The 42-year-old enjoyed Epsom glory when steering Taghrooda to victory in the 2014 Oaks, before the duo went on to land the King George VI And Queen Elizabeth Stakes and finish third to Treve in the Prix de l’Arc de Triomphe.
Hanagan was the leading apprentice in 2002 and was crowned champion jockey twice – first winning the title in 2010 when he rode 205 winners in a calendar year and successfully defending his crown in 2011, when he partnered 177 winners over the 12 months.
Recent seasons have proved more difficult, suffering a serious fall in February 2020 that resulted in three fractured vertebrae and a prolonged period on the sidelines, eventually returning to action in August that year and steering Majestic Dawn to a popular victory in the Cambridgeshire the following month.
Hanagan has ridden 14 winners so far this year and feels it is the right time to depart the weighing room, with his final ride due to come aboard the Richard Fahey-trained Wootton’Sun.
He said: “As you can imagine it’s quite emotional. It’s difficult, I think any professional sportsperson will tell you, especially doing it as long as I’ve been doing it for.
“There’s a few things involved in making my decision, I had a pretty bad fall about two years ago and I’ve never quite been the same after it, I fractured my back in three places.
“It’s not so much painful riding, but it’s getting to the level of fitness you need to be at to be a professional jockey and I don’t think I was getting to that standard.”
He continued: “The fall a couple of years ago knocked me, just fitness wise getting that level again (has been difficult) and I just thought of all the meetings to do it, maybe it’s here, where I’ve had a lot of success.
“Looking back, I was very proud of myself for getting where I have (after the fall). I managed to ride a couple of Royal Ascot winners after coming back, but keeping the fitness right was causing me a bit of pain and retiring here at the Ebor meeting feels right.
“I try to instil in my children that if you work hard, things can happen. I was champion apprentice in 2002 and I thought ‘why not just push yourself a little bit more?’.
“I was two-times champion jockey as a kid from Warrington without a lot of racing experience, so I keep telling kids it can be done.”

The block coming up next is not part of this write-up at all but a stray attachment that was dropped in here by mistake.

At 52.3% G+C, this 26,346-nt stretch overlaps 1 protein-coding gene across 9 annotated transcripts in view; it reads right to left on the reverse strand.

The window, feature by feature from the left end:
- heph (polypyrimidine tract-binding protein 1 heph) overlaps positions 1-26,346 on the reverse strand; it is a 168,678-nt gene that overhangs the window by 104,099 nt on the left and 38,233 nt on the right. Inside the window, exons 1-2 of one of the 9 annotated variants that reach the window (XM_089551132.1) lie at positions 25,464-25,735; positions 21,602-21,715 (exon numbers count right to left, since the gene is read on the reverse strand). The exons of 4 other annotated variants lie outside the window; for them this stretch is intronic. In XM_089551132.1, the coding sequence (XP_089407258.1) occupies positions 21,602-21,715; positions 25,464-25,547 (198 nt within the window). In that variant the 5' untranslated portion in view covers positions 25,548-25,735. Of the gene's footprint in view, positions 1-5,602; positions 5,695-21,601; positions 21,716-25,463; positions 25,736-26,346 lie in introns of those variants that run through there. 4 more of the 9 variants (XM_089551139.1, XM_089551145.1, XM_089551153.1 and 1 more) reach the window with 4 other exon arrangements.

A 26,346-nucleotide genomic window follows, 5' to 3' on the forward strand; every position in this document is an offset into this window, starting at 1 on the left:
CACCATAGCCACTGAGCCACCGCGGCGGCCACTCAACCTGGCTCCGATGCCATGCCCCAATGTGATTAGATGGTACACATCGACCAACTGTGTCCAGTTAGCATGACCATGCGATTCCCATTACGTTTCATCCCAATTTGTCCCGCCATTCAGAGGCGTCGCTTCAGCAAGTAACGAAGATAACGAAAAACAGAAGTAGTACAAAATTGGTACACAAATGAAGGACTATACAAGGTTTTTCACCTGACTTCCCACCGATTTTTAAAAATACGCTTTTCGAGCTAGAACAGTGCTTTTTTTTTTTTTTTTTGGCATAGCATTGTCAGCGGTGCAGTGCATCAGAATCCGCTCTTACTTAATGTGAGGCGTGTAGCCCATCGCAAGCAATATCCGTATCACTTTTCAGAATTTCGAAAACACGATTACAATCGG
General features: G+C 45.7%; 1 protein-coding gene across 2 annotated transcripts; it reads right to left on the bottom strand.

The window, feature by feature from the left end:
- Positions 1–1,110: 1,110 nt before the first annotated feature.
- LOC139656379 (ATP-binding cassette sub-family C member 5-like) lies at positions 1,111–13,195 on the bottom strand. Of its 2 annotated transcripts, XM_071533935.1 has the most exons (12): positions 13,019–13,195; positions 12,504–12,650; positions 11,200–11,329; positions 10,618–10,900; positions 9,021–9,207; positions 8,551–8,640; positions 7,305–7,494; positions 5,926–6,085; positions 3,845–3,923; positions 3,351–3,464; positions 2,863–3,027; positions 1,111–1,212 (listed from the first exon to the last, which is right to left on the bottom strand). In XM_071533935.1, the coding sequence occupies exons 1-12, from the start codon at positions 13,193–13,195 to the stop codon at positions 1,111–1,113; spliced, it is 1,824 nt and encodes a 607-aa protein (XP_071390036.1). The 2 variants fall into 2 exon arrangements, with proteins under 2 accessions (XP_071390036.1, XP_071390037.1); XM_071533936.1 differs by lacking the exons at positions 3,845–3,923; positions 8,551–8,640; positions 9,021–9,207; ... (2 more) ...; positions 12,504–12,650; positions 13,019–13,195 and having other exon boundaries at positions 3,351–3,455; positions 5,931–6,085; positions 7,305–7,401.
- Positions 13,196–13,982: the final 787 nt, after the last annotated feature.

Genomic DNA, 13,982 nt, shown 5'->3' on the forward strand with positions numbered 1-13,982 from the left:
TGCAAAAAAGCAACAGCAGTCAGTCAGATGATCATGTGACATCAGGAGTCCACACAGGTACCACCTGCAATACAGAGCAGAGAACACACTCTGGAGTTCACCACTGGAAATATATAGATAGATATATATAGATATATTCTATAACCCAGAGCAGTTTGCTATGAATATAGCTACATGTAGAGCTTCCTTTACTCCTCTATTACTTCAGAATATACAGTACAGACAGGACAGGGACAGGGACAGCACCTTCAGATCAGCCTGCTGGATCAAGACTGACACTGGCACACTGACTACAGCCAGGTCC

Hanagan had his first ride at Haydock in September 1998 – a fitting venue for a Warrington native – finishing fourth on Stone Beck for the late Malcolm Jefferson.
The then 17-year-old embarked on what would be a long association with Fahey the following year, with the Malton trainer supporting him during his apprentice championship-winning season, which also featured his first high-profile victory aboard Vintage Premium in the John Smith’s Cup at York.
The pair enjoyed countless big-race success, with Wootton Bassett providing a notable landmark when giving the pair a first Group One success in the 2010 Prix Jean-Luc Lagardere at ParisLongchamp.
Mayson, winner of the 2012 July Cup, proved another out of the top drawer for the team, while the likes of Anna Pavlova, Utmost Respect, Barefoot Lady and Fonthill Road were other headline-grabbing victors.
The partnership came to an end at the start of 2012 when the late Sheikh Hamdan Al Maktoum signed up Hanagan as his retained rider, a role he held until the end of 2016.
His association with the Shadwell team brought success on a different level, with Taghrooda one of the standout horses along with 2014 Eclipse victor Mukhadram and Muhaarar, who won three top-level sprint prizes in 2015.
After his split with Sheikh Hamdan, Hanagan gravitated back to Fahey and the pair once again racked up the winners in a period highlighted by the likes of 2018 British Champions Sprint winner Sands Of Mali and 2021 Norfolk Stakes hero Perfect Power.
However, Fahey announced in May 2022 that Hanagan would no longer have first pick of the stable’s rides, with Oisin Orr taking a prominent role at the North Yorkshire yard.
The old allies enjoyed one final Royal Ascot hurrah though, when 50-1 shot The Ridler won last year’s Norfolk Stakes in what proved to be Hanagan’s final Royal Ascot victory.
Reflecting on his career highlights, Hanagan said: “Taghrooda is right up there and I’ve been blessed to ride some beautiful horses for some wonderful people.
“To win a Classic on Taghrooda was special – I don’t think I’ll ever forget my family’s faces that day.
“Muhaarar is probably one of the best sprinters I rode and I was honoured to have a five-year association with Sheikh Hamdan and I had an even longer career with Richard Fahey, who I owe a lot to.
“I’ve been blessed with a lot of people along the way, one of the most important being Tom O’Ryan, who was such a big influence on my career, along with my parents.”
Hanagan rode upwards of 100 winners in no less than nine seasons and bows out with over 2,000 winners to his credit, having brought up that landmark in November 2020 to join an exclusive club to have completed the feat.
The rider already has a new position lined up with the Good Racing Company having ridden a notable winner for the owner earlier in the week.
He added: “There’s a few options being discussed – and I’m few open to suggestions!
“I’m really looking forward to working with The Good Racing Company, a charity that raises funds for different charities, namely working with Rob Burrow, and I’m going to be guiding them on which horses to buy.
“I rode Rob Burrow’s first winner at Beverley the other day and that was very special.
“I’ve been riding for 26 years and it would be criminal of me not to do something more in racing.”